“Hotshot” – Dan Hubbard

4 stars (out of 5)

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We seem to have a spate of singles at the moment. Not complaining, but it’s mainly albums that pop through the letterbox or into the inbox these days. In a different era, there were definite reasons for releasing a single; because it was aimed at a specific market, because it was a trailer for an upcoming album or because it didn’t really fit on the album and all of these hade to be part of a marketing schedule. Things are much more fluid now; it’s only a few weeks since Danny Schmidt released a complementary pair of singles almost simultaneously and almost immediately after they were completed in order to catch the moment they were documenting. In this case it seems that Illinois native Dan Hubbard has a song that he’s pleased with and wants to get it out where it can be heard.

“Hotshot” is a twist on the eternal triangle theme, with the disruptor taking the part of a middling small-town singer with a Loki-like appetite for mischief and mayhem, moving in to break up a solid relationship for his own ends. It’s an interesting arrangement as well; Dan recorded the 12-string guitar and vocal acoustically (and loud) before handing it over to his guitar player Matthew Pittman to create a dense, multi-layered, reverb-heavy mix where the instruments blend into each other. It’s easy enough to pick out the synth, but I’d struggle with the mandolin and marimba. There are lots of nice little hooks that put their stamp on the song, including the unison guitar/bass riff in the bridge and choral vocals that push the song on to its climax. “Hotshot” is Americana on steroids; front and centre is acoustic while the rest of the production wraps around it like a woolly jumper, adding extra emphasis and contrast to the clean guitar and vocal parts.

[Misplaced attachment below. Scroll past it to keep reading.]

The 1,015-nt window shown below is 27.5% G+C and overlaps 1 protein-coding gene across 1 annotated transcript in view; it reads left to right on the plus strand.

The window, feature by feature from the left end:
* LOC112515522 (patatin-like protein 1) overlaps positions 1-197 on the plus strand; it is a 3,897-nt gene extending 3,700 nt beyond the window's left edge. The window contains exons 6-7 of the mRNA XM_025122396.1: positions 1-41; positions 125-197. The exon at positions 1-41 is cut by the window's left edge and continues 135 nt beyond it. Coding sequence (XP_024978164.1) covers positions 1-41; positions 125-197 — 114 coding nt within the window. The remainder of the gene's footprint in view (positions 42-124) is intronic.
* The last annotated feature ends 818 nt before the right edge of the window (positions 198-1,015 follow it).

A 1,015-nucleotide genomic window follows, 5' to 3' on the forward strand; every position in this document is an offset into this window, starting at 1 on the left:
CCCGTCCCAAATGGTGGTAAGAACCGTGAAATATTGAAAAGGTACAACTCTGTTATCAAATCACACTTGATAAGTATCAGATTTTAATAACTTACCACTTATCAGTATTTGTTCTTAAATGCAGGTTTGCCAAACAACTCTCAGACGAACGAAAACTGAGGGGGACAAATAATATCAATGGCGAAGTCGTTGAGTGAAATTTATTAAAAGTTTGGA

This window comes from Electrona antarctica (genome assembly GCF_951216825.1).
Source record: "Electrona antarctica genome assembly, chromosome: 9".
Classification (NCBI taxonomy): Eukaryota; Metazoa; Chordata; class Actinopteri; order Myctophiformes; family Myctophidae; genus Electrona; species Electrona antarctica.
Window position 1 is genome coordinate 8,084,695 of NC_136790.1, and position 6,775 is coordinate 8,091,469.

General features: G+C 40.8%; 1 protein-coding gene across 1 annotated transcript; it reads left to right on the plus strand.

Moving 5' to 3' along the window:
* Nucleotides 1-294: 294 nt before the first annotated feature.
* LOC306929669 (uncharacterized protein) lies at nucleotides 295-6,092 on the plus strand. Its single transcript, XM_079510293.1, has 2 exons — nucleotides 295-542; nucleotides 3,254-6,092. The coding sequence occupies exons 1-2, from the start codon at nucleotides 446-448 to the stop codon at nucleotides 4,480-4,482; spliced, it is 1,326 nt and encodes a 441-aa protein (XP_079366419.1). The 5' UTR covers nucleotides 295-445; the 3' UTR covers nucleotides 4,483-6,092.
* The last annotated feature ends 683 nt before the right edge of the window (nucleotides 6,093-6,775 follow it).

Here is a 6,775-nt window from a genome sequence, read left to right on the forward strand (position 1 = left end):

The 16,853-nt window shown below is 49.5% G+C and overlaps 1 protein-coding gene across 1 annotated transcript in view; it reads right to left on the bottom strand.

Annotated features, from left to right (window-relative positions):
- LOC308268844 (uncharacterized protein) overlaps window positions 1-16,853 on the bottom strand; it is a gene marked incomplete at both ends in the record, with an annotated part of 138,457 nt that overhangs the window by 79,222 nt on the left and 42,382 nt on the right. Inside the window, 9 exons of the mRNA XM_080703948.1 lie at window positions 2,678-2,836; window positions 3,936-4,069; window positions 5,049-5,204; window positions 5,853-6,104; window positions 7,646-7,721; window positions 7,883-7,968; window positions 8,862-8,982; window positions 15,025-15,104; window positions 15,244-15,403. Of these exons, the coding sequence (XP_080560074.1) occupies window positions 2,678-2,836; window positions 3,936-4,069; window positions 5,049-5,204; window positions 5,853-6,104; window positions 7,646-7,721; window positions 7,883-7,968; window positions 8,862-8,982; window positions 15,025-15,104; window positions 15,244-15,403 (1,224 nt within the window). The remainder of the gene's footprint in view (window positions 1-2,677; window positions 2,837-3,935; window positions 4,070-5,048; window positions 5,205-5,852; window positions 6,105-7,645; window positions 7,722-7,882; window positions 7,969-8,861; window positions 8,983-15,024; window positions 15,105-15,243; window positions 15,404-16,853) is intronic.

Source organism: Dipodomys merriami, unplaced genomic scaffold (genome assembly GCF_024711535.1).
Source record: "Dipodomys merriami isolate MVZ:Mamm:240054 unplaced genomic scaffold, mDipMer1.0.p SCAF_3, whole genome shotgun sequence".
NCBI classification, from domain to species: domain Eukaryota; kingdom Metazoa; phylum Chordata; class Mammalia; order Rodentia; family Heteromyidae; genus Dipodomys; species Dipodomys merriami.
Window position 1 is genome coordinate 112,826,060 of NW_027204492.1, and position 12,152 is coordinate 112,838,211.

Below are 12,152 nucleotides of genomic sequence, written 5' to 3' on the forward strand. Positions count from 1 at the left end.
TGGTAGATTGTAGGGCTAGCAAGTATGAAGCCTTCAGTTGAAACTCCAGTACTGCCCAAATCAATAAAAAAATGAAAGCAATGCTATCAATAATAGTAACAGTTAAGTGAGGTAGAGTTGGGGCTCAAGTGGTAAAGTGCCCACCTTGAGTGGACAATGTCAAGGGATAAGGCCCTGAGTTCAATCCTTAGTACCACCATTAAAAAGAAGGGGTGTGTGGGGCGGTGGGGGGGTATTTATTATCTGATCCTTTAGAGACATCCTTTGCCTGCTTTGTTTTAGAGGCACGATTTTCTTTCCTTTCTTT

“Hotshot” is simple song with a big arrangement displaying Dan’s gift with a melody and a lyric and it’s well worth a listen.

It’s self-released in the UK on Friday June 26th to stream or download.